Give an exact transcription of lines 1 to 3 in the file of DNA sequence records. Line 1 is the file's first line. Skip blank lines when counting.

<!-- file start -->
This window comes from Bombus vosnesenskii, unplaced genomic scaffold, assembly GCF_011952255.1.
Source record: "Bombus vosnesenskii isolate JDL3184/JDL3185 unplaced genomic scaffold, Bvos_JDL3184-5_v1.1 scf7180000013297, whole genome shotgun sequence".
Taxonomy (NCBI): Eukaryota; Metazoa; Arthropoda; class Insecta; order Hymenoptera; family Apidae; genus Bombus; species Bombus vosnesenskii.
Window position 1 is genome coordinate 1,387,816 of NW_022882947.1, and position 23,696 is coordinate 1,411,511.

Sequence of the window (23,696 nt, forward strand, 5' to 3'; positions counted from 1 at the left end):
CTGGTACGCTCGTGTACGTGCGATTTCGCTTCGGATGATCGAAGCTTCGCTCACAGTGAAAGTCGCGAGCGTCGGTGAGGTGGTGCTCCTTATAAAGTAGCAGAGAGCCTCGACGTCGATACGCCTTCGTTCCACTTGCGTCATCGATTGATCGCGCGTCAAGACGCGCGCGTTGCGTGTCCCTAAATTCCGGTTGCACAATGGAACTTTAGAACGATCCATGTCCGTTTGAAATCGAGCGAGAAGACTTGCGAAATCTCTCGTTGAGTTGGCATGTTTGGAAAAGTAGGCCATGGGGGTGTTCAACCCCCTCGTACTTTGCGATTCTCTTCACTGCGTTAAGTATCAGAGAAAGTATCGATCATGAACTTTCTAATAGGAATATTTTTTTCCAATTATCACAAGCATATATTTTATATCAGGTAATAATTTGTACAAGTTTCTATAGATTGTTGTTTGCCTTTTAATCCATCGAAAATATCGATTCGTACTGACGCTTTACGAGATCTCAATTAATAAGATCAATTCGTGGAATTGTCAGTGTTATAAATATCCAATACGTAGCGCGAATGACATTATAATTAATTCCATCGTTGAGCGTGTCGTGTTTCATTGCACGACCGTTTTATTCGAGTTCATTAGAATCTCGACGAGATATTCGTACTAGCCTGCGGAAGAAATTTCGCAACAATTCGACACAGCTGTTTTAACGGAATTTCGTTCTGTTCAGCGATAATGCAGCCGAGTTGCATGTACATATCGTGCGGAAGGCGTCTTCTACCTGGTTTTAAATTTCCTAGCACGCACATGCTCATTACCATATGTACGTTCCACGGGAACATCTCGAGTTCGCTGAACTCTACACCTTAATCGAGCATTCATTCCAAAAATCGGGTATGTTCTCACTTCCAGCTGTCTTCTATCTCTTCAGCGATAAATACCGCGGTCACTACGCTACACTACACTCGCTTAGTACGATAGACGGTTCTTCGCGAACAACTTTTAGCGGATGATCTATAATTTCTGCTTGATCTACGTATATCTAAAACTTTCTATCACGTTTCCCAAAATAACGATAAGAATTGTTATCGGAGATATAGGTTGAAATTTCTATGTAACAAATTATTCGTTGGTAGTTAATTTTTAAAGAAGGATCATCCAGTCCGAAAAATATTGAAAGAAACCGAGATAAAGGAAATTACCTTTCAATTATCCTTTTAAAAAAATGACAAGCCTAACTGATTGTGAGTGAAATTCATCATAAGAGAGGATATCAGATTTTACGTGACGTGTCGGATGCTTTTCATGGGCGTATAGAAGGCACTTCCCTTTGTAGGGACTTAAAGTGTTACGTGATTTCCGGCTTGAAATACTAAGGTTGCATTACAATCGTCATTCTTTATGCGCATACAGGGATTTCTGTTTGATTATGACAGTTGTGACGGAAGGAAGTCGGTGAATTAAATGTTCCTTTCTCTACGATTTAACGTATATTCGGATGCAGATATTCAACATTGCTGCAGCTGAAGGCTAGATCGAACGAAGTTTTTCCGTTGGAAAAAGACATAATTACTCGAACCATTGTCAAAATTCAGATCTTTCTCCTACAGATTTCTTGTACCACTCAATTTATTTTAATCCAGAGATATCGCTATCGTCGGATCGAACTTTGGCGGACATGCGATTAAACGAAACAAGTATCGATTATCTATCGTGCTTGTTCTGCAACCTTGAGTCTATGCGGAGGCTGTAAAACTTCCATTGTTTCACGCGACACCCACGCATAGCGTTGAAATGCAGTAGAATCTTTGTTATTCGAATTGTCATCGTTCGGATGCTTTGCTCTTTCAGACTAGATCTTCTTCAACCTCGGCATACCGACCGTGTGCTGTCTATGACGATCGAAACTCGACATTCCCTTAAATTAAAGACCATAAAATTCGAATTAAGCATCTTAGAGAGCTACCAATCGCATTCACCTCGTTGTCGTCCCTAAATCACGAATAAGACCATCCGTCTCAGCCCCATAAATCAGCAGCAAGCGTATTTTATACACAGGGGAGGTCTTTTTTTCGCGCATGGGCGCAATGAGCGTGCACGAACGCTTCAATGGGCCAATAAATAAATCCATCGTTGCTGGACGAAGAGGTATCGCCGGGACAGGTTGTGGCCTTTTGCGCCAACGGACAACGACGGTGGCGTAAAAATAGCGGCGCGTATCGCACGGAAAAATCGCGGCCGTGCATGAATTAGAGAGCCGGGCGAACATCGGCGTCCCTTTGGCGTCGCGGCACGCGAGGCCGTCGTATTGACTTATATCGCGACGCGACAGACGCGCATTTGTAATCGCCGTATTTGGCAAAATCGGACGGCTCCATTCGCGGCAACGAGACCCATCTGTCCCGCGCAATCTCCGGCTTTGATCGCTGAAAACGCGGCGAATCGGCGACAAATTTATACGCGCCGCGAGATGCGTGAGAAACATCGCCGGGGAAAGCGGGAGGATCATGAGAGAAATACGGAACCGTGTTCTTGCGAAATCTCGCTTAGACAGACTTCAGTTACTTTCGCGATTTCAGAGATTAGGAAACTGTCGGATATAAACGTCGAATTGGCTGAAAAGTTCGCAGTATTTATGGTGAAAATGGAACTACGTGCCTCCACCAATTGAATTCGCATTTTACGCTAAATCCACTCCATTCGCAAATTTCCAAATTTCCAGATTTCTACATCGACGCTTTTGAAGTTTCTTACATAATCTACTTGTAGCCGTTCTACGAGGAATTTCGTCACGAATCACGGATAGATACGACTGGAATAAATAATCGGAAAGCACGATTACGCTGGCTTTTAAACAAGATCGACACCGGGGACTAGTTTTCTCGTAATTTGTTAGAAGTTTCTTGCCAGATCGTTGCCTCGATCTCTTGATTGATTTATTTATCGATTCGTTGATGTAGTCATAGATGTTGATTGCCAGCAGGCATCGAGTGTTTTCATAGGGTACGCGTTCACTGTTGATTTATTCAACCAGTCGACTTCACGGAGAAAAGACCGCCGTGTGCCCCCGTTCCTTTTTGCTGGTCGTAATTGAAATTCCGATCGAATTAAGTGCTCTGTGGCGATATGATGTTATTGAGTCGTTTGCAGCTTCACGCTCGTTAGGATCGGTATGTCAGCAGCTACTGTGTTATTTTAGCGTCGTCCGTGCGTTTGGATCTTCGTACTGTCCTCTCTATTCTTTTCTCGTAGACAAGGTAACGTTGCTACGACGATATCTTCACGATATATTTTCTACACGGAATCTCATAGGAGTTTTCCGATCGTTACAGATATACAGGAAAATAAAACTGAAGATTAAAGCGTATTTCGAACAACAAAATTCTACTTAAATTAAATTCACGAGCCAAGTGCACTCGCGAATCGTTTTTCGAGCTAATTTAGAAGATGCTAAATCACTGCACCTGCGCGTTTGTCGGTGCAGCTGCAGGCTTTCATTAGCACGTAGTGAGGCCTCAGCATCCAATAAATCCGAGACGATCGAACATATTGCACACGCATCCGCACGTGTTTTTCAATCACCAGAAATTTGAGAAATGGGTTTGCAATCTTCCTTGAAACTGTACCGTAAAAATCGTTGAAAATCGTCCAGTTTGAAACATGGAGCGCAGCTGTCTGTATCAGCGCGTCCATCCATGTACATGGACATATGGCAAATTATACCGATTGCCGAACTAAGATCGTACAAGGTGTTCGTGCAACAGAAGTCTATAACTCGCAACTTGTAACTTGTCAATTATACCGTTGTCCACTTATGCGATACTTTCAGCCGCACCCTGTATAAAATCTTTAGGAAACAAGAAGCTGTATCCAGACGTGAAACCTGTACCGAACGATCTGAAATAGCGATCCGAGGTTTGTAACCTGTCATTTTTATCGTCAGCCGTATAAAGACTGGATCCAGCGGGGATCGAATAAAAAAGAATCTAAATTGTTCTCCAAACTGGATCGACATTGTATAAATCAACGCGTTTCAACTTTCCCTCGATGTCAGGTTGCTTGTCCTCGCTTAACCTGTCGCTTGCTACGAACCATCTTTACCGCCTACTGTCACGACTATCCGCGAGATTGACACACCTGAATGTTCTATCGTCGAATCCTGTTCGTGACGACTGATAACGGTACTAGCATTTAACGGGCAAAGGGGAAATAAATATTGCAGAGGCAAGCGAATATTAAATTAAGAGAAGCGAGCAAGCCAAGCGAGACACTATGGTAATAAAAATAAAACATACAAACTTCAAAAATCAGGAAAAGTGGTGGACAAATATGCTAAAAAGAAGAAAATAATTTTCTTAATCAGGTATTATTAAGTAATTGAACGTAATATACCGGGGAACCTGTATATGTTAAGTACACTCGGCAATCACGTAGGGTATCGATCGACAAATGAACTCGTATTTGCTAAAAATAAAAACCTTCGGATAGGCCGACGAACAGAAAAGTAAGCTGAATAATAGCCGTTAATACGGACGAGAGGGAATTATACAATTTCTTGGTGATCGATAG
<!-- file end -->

This window comes from Bombus vosnesenskii, unplaced genomic scaffold, assembly GCF_011952255.1.
Source record: "Bombus vosnesenskii isolate JDL3184/JDL3185 unplaced genomic scaffold, Bvos_JDL3184-5_v1.1 scf7180000013297, whole genome shotgun sequence".
Taxonomy (NCBI): Eukaryota; Metazoa; Arthropoda; class Insecta; order Hymenoptera; family Apidae; genus Bombus; species Bombus vosnesenskii.